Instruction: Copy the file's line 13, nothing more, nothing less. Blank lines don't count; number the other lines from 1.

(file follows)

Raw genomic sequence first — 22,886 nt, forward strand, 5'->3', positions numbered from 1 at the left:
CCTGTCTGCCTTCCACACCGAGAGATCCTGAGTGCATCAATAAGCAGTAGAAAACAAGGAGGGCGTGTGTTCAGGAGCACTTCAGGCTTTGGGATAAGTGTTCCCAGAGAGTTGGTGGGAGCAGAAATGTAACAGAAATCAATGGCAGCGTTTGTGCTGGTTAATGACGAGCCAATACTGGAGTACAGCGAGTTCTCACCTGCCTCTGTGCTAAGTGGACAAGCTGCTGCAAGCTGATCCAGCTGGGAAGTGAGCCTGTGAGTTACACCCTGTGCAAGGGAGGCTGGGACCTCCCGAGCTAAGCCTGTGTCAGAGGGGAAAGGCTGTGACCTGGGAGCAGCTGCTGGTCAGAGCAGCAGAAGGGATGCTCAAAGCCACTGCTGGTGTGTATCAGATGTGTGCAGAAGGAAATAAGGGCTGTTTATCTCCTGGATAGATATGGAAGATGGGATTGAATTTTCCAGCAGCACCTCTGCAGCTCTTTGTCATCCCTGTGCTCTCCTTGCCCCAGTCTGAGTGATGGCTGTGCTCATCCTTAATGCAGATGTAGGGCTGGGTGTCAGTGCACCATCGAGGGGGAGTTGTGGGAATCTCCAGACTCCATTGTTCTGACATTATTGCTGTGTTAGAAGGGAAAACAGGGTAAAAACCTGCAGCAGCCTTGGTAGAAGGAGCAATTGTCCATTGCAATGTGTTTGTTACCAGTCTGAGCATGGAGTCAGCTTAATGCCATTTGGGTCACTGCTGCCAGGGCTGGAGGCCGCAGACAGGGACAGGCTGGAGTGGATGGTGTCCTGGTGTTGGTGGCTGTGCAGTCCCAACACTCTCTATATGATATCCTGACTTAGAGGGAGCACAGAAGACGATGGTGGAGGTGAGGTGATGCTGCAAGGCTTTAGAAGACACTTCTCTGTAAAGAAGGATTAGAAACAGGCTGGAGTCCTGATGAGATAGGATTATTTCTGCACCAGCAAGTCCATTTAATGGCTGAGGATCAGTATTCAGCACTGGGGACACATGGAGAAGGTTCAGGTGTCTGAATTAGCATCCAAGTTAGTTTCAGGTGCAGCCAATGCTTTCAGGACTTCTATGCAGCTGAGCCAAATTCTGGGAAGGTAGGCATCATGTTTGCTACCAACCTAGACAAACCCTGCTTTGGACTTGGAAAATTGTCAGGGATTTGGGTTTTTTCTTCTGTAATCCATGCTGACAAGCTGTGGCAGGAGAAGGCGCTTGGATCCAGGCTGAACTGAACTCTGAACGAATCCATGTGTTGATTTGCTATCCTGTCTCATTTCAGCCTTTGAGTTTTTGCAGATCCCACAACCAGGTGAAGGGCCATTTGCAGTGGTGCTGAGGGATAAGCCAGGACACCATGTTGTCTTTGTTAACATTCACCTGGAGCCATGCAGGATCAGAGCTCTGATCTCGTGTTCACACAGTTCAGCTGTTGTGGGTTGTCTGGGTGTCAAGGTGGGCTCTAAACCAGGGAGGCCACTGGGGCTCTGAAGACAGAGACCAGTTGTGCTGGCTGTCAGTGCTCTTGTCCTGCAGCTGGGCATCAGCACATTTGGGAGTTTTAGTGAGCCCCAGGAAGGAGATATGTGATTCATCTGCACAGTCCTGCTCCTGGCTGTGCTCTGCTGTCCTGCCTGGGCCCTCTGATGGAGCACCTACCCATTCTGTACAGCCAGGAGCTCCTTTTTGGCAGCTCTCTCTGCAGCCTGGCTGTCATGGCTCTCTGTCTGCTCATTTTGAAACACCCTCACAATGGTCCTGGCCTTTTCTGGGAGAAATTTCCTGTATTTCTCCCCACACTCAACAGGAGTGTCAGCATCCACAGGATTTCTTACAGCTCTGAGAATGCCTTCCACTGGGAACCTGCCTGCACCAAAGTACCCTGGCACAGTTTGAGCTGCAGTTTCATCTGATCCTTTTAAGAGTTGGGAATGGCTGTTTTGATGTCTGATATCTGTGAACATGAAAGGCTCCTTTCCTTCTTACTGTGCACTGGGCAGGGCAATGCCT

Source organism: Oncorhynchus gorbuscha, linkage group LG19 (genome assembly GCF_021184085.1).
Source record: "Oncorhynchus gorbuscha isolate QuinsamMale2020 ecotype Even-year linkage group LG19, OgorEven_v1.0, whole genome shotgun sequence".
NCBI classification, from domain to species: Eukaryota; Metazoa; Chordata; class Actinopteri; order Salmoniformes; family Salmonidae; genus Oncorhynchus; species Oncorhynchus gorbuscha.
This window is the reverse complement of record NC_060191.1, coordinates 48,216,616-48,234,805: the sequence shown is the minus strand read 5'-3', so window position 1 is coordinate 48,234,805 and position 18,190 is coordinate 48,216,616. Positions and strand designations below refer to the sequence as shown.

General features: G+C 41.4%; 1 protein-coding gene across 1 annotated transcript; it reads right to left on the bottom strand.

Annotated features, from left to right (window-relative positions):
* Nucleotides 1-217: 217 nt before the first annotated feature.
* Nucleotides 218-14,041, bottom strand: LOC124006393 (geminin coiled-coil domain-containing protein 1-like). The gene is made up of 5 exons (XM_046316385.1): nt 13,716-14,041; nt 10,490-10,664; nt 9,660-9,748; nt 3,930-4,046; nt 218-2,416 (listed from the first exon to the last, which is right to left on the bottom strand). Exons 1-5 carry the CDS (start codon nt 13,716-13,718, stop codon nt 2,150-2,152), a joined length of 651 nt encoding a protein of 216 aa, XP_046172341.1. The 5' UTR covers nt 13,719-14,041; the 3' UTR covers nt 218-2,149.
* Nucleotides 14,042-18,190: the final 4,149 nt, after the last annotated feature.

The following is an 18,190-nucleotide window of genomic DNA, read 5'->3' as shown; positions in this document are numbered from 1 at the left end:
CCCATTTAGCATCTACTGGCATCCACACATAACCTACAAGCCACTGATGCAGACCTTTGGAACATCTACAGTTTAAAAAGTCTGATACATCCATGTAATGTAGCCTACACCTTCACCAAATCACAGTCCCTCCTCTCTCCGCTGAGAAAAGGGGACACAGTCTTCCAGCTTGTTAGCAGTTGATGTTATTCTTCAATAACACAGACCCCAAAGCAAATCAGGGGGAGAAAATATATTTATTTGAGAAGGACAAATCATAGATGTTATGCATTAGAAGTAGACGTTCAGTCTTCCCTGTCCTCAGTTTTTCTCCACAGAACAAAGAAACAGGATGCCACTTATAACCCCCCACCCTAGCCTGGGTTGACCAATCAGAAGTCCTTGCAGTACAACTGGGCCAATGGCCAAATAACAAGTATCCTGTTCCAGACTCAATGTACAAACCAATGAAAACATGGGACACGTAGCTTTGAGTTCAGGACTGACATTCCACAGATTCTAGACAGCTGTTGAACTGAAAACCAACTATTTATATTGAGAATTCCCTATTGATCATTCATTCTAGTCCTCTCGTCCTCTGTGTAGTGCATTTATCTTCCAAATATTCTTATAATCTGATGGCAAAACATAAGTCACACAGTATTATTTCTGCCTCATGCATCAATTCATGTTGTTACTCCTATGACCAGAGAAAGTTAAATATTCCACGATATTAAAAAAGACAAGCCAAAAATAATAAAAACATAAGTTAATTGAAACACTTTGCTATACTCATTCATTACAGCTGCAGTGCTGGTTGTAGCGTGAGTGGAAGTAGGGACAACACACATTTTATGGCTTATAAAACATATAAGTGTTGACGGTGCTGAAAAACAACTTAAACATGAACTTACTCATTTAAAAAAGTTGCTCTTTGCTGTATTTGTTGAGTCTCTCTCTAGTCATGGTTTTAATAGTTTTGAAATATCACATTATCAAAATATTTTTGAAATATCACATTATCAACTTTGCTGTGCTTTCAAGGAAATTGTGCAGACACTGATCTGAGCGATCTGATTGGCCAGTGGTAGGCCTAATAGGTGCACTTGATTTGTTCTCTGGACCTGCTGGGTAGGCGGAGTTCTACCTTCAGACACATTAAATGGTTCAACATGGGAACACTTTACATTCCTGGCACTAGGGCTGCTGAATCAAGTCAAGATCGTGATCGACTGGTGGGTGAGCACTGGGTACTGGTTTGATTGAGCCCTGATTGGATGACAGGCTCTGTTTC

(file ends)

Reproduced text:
CCCATTTAGCATCTACTGGCATCCACACATAACCTACAAGCCACTGATGCAGACCTTTGGAACATCTACAGTTTAAAAAGTCTGATACATCCATGTAATGTAGCCTACACCTTCACCAAATCACAGTCCCTCCTCTCTCCGCTGAGAAAAGGGGACACAGTCTTCCAGCTTGTTAGCAGTTGATGTTATTCTTCAATAACACAGACCCCAAAGCAAATCAGGGGGAGAAAATATATTTATTTGAGAAGGACAAATCATAGATGTTATGCATTAGAAGTAGACGTTCAGTCTTCCCTGTCCTCAGTTTTTCTCCACAGAACAAAGAAACAGGATGCCACTTATAACCCCCCACCCTAGCCTGGGTTGACCAATCAGAAGTCCTTGCAGTACAACTGGGCCAATGGCCAAATAACAAGTATCCTGTTCCAGACTCAATGTACAAACCAATGAAAACATGGGACACGTAGCTTTGAGTTCAGGACTGACATTCCACAGATTCTAGACAGCTGTTGAACTGAAAACCAACTATTTATATTGAGAATTCCCTATTGATCATTCATTCTAGTCCTCTCGTCCTCTGTGTAGTGCATTTATCTTCCAAATATTCTTATAATCTGATGGCAAAACATAAGTCACACAGTATTATTTCTGCCTCATGCATCAATTCATGTTGTTACTCCTATGACCAGAGAAAGTTAAATATTCCACGATATTAAAAAAGACAAGCCAAAAATAATAAAAACATAAGTTAATTGAAACACTTTGCTATACTCATTCATTACAGCTGCAGTGCTGGTTGTAGCGTGAGTGGAAGTAGGGACAACACACATTTTATGGCTTATAAAACATATAAGTGTTGACGGTGCTGAAAAACAACTTAAACATGAACTTACTCATTTAAAAAAGTTGCTCTTTGCTGTATTTGTTGAGTCTCTCTCTAGTCATGGTTTTAATAGTTTTGAAATATCACATTATCAAAATATTTTTGAAATATCACATTATCAACTTTGCTGTGCTTTCAAGGAAATTGTGCAGACACTGATCTGAGCGATCTGATTGGCCAGTGGTAGGCCTAATAGGTGCACTTGATTTGTTCTCTGGACCTGCTGGGTAGGCGGAGTTCTACCTTCAGACACATTAAATGGTTCAACATGGGAACACTTTACATTCCTGGCACTAGGGCTGCTGAATCAAGTCAAGATCGTGATCGACTGGTGGGTGAGCACTGGGTACTGGTTTGATTGAGCCCTGATTGGATGACAGGCTCTGTTTC